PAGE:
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Jeering Tchaikovsky: Summer Thursdays with the BSO at Strathmore

P.I. Tchaikovsky (Chaikovsky)A sweltering hot Thursday hosted the second of four “Cool Summer Nights with the BSO at Strathmore” – and after the alliterative “Best of Baroque” last week, “Cheering Tchaikovsky” was the literarily questionable but musically appealing program for July 13th. Maestro Giancarlo Guerrero (whose entertaining introduction to the programmed works could have been shorter) and 18-year old Russian-American pianist Natasha Paremski jumped into the Tchaikovsky Piano Concerto (no.1, of course – as if his second or fragment of the third were ever played in concert). Before an almost capacity crowd at Strathmore – again a fair share of young listeners seem to have made use of the $10 tickets – this was an ideal, popular opener for the occasion and an attractive, technically well-healed, glitzy performance was all that was needed.

Superficially beautiful and Romantic Tchaikovsky with fine support from the Baltimore Symphony Orchestra was exactly what we got and to have asked for more would have been folly on this occasion. Tchaikovsky is, after all, a composer who positively revels in surface beauty and who eschews any sense of the ‘deep’, ponderous, and restrained in his concertos and ballet music. Hearing a probing, philosophizing, or ‘revealing’ performance of this particular work is like reading a dissertation on the socio-economic tensions and resulting interpersonal emotional dynamics in Duckburg rather than reading the real thing: interesting every once in a while but no good as regular fare.

As such it was a harmless joy and delight to listen to Ms. Paremski bubble along in the first movement where the sound she got out of Strathmore’s Steinway was great – especially in the opening. Energetic passages were played with the tempestuous and wild style that is often the marquee of young lady-soloists. The second movement suffered slightly from the lack of long lines and was rather assembled from blocks rather than made of a whole. The finale was flying with high colors again. Even if the playing – especially the muddy sounding orchestra’s – was a bit routine, that could not keep the audience – leaping to their feet, of course – from rapturous applause.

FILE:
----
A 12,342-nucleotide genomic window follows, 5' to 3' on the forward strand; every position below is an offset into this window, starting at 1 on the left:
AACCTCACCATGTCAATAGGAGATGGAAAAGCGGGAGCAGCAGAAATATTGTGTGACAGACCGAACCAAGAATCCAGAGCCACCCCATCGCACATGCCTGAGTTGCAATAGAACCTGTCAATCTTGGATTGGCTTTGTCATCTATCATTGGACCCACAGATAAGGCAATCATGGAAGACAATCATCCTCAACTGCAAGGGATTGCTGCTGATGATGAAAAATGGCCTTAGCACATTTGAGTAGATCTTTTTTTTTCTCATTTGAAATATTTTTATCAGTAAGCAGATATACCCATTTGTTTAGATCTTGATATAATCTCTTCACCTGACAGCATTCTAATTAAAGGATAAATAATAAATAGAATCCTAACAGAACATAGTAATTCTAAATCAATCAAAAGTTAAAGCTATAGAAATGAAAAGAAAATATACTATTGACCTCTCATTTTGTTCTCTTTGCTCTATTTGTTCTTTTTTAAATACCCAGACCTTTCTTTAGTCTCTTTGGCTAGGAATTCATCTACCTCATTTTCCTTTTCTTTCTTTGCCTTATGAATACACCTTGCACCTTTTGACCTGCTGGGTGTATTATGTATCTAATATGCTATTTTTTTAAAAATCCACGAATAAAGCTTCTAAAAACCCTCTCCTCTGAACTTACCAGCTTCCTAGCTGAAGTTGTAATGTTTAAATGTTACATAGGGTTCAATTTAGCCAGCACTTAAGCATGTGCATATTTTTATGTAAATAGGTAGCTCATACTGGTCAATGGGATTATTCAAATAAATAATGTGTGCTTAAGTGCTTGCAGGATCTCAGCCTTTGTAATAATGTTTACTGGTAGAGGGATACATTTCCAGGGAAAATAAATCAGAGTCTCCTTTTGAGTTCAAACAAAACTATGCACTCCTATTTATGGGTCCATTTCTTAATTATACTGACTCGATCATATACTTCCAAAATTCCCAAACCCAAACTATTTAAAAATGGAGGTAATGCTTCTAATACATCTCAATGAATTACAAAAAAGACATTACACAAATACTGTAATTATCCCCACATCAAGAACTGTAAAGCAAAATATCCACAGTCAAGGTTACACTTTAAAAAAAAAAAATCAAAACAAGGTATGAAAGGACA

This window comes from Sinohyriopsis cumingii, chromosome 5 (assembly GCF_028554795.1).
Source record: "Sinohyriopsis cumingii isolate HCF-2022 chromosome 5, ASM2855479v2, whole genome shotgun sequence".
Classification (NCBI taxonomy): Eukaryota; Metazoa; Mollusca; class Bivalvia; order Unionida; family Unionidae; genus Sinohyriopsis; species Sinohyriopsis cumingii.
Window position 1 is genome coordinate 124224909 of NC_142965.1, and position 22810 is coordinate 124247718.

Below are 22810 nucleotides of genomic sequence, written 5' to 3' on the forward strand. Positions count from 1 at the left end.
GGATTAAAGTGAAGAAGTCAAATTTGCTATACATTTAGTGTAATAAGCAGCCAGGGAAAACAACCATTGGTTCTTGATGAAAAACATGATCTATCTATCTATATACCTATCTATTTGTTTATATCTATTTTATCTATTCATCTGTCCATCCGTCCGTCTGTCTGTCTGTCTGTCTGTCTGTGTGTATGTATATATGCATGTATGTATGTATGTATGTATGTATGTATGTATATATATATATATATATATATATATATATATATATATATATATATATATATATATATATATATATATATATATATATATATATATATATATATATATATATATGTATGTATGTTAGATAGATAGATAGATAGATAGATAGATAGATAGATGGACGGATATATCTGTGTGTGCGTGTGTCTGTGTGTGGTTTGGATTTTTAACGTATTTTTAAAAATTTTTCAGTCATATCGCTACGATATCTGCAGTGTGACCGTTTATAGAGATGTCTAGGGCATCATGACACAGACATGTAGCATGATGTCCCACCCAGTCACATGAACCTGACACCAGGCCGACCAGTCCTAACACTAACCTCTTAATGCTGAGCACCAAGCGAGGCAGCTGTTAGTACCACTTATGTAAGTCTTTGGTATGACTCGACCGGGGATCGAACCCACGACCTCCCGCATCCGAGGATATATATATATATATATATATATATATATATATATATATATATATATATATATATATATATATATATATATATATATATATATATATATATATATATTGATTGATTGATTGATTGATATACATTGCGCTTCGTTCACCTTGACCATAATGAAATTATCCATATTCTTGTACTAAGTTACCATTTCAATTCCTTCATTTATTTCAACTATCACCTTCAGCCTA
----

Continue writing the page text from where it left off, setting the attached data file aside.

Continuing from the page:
The BSO should be well equipped to play symphonies like Tchaikovksy’s Fourth after Yuri Temirkanov’s tenure – but rehearsals, mood, and the present conductor matter, too. And while the professionalism of the BSO surely does not diminish when they don their white jackets for the Summer Concerts, a performance during the regular season with a more prominent conductor on the podium would certainly have had that final touch that turns an interpretation from perfunctory to admirable and from admirable to outstanding. Cell phones and a chatty conversation among two insistent patrons dented the second and even the charming pizzicato third movement where the country-fair spirit came across. (A strident piccolo was perhaps a little too bold in that tonal carnival.) Maestro Guerrero chose to conduct from memory and under his animated, attention-grabbing flailing, the BSO reached the decibel level in the first and fourth movement that is necessary to impress an audience even when finesse is in short supply. Surely enough to qualify as a success for this Thursday night. Next Thursday the magically magnificent Mozart medley is on the program and the crowning finale will be a LvB Ninth – like last year – on July 27th.

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